Swapping over SATA drive - once done just connect external back up HD ?

Discussion in 'Mac Basics and Help' started by vn3801, May 7, 2018.

  1. vn3801 macrumors newbie

    vn3801

    Joined:
    May 7, 2018
    Location:
    xx
    #1
    Hi all,

    I have a Late 2009 27" iMac which I have discovered has a SATA HD Seagate dated 11/2012 which was running silently. Either the GPU or Screen died (according to Apple Care phone support) giving yellow vertical lines.

    I replaced it with a Mid 2010 11.3 27" Imac and the Samsung SATA HD in it is grumbling away and has become a distraction. From what I've read its fairly normal for them.

    I wish to take the newer HD from the older machine and install it into the newer machine.

    1) will this HD work in this situation? will it need formatting? (I suspect not! as it came for another iMac)

    2) Once physically install is done and I correct to complete installation by holding Command R during start up and installing my external Back Up HD via USB to re-insall OS and all contained within ?

    Any advice appreciate to help this novice achieve and improvement to this out of date beast!!!!
     
  2. Fishrrman macrumors P6

    Fishrrman

    Joined:
    Feb 20, 2009
    #2
    I wouldn't do it.
    Put up with the noise.

    Take the old drive and put it into an external USB3 enclosure, and connect it that way.

    Trying to do a drive swap may create more problems for you than it solves...
     
  3. vn3801 thread starter macrumors newbie

    vn3801

    Joined:
    May 7, 2018
    Location:
    xx
    #3
    Ok I have swapped them over before reading the above post.

    All is well except the Thermal Sensor Cable Connector input between the two HD's is different. Samsung boxed 4 pin and the now installed Seagate inline 4 pins.

    When turned on the HD fan was running flat out and is now controlled via "Macs Fan Control". I took note of max rpm with Safari on and played a full screen video for 20 mins and noted the max fan speeds for future reference (HD only 1500) in room temp of 22Deg C.

    I read that a LCD screen temp sensor can be salvaged from 2009 machine and plugged in to the board's female slot and the other secured (glue or tape) to the HD. I will do this shortly and post results.

    -- I note I read that the Seagate's inline 4 pins is nothing to do with temp and is something to do with adjusting read speed and not to plug in a temp cable there however the machine I took it from did actually have it connected to the board's temp female slot) and allowed auto fan control---refer last post https://discussions.apple.com/thread/3860372?answerId=18092149022#18092149022
     
  4. hobowankenobi macrumors 6502a

    Joined:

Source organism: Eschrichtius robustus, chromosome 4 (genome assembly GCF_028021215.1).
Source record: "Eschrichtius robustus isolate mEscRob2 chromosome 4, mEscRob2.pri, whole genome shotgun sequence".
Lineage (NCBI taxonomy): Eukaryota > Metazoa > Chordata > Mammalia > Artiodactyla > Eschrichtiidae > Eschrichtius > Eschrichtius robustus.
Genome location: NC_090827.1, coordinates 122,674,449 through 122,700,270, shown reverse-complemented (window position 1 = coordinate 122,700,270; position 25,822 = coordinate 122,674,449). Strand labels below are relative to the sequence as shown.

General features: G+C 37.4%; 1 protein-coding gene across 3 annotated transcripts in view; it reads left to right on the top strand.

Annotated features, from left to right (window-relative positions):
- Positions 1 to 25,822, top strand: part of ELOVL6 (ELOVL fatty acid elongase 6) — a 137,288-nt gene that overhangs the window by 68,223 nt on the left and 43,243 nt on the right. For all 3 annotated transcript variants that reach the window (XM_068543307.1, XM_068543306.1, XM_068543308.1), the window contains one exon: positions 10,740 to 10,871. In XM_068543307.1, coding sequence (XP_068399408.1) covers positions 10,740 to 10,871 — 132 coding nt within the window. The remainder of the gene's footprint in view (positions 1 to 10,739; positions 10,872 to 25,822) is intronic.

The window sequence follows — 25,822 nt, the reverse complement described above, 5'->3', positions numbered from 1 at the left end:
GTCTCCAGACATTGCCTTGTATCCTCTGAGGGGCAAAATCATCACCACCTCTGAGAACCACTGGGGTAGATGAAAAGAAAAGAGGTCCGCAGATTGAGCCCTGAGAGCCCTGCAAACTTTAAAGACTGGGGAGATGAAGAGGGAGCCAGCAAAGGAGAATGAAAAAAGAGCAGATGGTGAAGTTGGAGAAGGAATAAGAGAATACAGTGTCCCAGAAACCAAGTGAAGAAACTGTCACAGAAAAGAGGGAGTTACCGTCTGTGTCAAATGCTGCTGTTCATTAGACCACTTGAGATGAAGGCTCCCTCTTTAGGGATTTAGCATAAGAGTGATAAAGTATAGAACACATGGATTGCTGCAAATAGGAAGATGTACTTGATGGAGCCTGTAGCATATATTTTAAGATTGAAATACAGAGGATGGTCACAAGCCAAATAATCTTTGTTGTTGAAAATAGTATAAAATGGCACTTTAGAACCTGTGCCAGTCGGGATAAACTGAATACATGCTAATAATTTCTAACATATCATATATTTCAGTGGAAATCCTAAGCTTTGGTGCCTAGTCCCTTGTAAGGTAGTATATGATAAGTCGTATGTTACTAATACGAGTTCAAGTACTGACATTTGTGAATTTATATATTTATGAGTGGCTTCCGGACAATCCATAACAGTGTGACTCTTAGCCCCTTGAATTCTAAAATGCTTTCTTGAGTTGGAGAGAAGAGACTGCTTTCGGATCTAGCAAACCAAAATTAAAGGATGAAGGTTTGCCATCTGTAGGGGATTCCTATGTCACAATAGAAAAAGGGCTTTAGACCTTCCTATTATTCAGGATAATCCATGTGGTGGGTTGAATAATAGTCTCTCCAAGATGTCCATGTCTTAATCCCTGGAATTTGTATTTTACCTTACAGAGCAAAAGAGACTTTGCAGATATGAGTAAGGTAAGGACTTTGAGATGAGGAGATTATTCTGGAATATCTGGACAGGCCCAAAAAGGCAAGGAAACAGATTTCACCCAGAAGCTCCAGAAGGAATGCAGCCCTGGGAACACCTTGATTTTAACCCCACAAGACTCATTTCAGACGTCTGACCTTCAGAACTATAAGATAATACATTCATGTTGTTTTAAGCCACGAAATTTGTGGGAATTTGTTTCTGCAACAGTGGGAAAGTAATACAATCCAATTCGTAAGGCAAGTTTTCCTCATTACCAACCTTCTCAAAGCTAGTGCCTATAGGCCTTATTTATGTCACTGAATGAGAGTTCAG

Aug 27, 2015
    Location:
    on the land line mr. smith.
    #4
    Macs Fan Control works great, and even lets you set fan speeds the way you like...or leave it on auto and use the default settings. The hardware fix is nice, but I prefer seeing (and adjusting) fans with the software. Apple's default settings seem to prioritize low speed/low noise over cooling.

    Also nice if you run bootcamp, as you can tweak the fans while booted to Win. Very useful.

    BTW...I would have bought a new SSD. Next time. :)
     
  5. vn3801, May 8, 2018
    Last edited: May 8, 2018

    vn3801 thread starter macrumors newbie

    vn3801

    Joined:
    May 7, 2018
    Location:
    xx
    #5
    Went ahead and used the old machines Thermal Sensor Cable with the inline 4 pin type and plugged into Seagate HD and board and it is working, phew!!!

    interesting to note from the above post re Apple's default settings for fab speed
     
  6. hobowankenobi macrumors 6502a

    Joined:
    Aug 27, 2015
    Location:
    on the land line mr. smith.
    #6

    Nice to have the hardware fix.

    Once in a great while the Macs Fan Control does not load or start, and fans can kick up to full speed. Very rare, but an annoyance, especially for the non-tech users that have long forgotten about the fan control software.

    You can still use the software without changing anything to monitor all hardware temps, which is pretty nice for the curious, or for folks that are pushing machines hard (gaming, CAD, 3D anything...etc.)

    I like to have fans ramp up sooner and run at a medium speed for example, rather than the default that seems to ramp up late (machine is hot), go to full speed (loud), and finally cool the machine down, ramp back down....and start the whole cycle over again.

    Even worse on the bootcamp side: I do some gaming in Win 7, and the iMac gets hot, and fans do nothing...sit on idle speed. With MFC, I keep the temps (and fan speeds) moderate. Would be afraid of long-term heat damage without it.
     

Share This Page